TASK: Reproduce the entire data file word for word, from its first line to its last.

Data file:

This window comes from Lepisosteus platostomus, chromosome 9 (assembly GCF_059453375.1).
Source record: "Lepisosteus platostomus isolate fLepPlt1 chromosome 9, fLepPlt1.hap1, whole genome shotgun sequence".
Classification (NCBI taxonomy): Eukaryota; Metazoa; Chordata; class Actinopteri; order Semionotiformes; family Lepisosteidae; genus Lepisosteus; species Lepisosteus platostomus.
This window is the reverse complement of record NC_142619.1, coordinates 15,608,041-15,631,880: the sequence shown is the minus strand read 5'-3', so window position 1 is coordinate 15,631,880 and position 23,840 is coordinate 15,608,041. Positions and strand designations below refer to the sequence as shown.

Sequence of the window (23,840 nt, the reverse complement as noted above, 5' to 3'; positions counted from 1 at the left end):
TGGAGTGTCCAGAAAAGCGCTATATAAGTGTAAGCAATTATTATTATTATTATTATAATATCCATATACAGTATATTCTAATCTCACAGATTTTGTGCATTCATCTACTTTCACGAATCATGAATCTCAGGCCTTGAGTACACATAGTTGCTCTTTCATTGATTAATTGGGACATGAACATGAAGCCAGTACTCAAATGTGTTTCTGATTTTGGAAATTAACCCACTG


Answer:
This window comes from Lepisosteus platostomus, chromosome 9 (assembly GCF_059453375.1).
Source record: "Lepisosteus platostomus isolate fLepPlt1 chromosome 9, fLepPlt1.hap1, whole genome shotgun sequence".
Classification (NCBI taxonomy): Eukaryota; Metazoa; Chordata; class Actinopteri; order Semionotiformes; family Lepisosteidae; genus Lepisosteus; species Lepisosteus platostomus.
This window is the reverse complement of record NC_142619.1, coordinates 15,608,041-15,631,880: the sequence shown is the minus strand read 5'-3', so window position 1 is coordinate 15,631,880 and position 23,840 is coordinate 15,608,041. Positions and strand designations below refer to the sequence as shown.

Sequence of the window (23,840 nt, the reverse complement as noted above, 5' to 3'; positions counted from 1 at the left end):
TGGAGTGTCCAGAAAAGCGCTATATAAGTGTAAGCAATTATTATTATTATTATTATAATATCCATATACAGTATATTCTAATCTCACAGATTTTGTGCATTCATCTACTTTCACGAATCATGAATCTCAGGCCTTGAGTACACATAGTTGCTCTTTCATTGATTAATTGGGACATGAACATGAAGCCAGTACTCAAATGTGTTTCTGATTTTGGAAATTAACCCACTG